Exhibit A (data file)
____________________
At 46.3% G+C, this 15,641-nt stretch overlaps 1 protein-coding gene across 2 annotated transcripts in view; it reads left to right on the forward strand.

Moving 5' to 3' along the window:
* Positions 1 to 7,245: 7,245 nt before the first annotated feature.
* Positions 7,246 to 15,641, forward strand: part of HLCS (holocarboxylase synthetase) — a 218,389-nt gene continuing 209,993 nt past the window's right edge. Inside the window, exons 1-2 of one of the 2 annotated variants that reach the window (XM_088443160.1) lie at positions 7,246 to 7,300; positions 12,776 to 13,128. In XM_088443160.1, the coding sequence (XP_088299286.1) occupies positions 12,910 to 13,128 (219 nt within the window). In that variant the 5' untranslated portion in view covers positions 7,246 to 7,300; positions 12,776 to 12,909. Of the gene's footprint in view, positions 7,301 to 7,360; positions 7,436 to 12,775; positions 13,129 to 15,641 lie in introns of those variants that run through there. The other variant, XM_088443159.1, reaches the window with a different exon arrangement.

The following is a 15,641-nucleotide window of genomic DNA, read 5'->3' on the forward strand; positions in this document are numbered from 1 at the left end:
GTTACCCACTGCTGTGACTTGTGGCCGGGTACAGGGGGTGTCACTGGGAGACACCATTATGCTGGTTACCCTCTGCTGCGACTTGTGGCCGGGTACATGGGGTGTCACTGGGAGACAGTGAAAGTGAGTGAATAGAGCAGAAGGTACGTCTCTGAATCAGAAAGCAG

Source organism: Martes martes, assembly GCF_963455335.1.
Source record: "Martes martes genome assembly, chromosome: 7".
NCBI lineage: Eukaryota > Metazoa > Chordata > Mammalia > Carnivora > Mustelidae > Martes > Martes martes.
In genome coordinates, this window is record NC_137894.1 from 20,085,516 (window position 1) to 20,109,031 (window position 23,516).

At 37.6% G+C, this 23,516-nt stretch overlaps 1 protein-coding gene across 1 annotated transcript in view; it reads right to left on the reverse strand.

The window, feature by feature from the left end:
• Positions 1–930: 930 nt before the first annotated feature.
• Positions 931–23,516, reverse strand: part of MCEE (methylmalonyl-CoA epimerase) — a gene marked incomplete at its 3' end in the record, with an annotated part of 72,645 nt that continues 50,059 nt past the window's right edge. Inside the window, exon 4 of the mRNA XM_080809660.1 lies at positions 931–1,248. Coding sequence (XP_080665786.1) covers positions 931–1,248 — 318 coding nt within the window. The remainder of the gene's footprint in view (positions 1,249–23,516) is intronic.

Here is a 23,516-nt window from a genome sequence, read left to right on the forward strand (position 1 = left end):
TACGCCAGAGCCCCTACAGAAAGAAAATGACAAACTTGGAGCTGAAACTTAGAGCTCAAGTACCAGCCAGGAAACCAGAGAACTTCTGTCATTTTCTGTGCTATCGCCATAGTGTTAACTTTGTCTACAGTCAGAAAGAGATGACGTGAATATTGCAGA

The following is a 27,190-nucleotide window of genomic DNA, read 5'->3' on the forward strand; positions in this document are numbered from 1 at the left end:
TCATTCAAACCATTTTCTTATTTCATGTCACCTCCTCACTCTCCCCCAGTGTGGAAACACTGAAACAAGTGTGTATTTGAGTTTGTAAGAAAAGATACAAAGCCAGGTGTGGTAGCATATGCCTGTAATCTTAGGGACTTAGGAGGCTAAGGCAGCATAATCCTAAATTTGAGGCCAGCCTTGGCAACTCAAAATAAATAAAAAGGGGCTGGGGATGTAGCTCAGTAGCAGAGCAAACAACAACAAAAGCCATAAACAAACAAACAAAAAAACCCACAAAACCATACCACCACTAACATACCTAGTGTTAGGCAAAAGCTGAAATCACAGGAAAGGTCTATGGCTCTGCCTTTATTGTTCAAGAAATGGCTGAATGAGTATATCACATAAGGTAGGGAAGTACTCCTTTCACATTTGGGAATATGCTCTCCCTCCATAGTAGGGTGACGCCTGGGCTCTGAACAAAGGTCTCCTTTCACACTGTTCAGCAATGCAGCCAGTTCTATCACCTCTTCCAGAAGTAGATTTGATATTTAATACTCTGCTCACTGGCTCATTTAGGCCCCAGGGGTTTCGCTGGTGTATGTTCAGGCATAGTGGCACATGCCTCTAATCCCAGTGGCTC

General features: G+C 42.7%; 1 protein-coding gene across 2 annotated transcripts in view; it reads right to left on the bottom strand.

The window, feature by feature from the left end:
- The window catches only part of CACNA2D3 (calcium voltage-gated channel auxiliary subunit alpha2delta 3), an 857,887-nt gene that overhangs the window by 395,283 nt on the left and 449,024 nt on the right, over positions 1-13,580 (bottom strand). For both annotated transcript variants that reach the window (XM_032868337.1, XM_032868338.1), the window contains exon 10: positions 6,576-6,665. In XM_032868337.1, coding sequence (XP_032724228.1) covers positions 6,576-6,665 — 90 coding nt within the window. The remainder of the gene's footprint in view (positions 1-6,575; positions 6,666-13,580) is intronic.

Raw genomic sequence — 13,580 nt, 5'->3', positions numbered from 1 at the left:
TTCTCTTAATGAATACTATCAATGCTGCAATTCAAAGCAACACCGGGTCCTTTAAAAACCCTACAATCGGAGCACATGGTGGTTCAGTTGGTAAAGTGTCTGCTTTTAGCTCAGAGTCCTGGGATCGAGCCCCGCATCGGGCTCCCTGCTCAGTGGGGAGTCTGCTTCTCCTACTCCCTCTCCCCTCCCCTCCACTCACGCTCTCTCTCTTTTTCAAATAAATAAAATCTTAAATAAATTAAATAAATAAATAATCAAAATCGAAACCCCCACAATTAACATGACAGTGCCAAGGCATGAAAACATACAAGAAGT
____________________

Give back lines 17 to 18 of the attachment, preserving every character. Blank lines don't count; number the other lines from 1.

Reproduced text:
The following is a 27,190-nucleotide window of genomic DNA, read 5'->3' on the forward strand; positions in this document are numbered from 1 at the left end:
TCATTCAAACCATTTTCTTATTTCATGTCACCTCCTCACTCTCCCCCAGTGTGGAAACACTGAAACAAGTGTGTATTTGAGTTTGTAAGAAAAGATACAAAGCCAGGTGTGGTAGCATATGCCTGTAATCTTAGGGACTTAGGAGGCTAAGGCAGCATAATCCTAAATTTGAGGCCAGCCTTGGCAACTCAAAATAAATAAAAAGGGGCTGGGGATGTAGCTCAGTAGCAGAGCAAACAACAACAAAAGCCATAAACAAACAAACAAAAAAACCCACAAAACCATACCACCACTAACATACCTAGTGTTAGGCAAAAGCTGAAATCACAGGAAAGGTCTATGGCTCTGCCTTTATTGTTCAAGAAATGGCTGAATGAGTATATCACATAAGGTAGGGAAGTACTCCTTTCACATTTGGGAATATGCTCTCCCTCCATAGTAGGGTGACGCCTGGGCTCTGAACAAAGGTCTCCTTTCACACTGTTCAGCAATGCAGCCAGTTCTATCACCTCTTCCAGAAGTAGATTTGATATTTAATACTCTGCTCACTGGCTCATTTAGGCCCCAGGGGTTTCGCTGGTGTATGTTCAGGCATAGTGGCACATGCCTCTAATCCCAGTGGCTC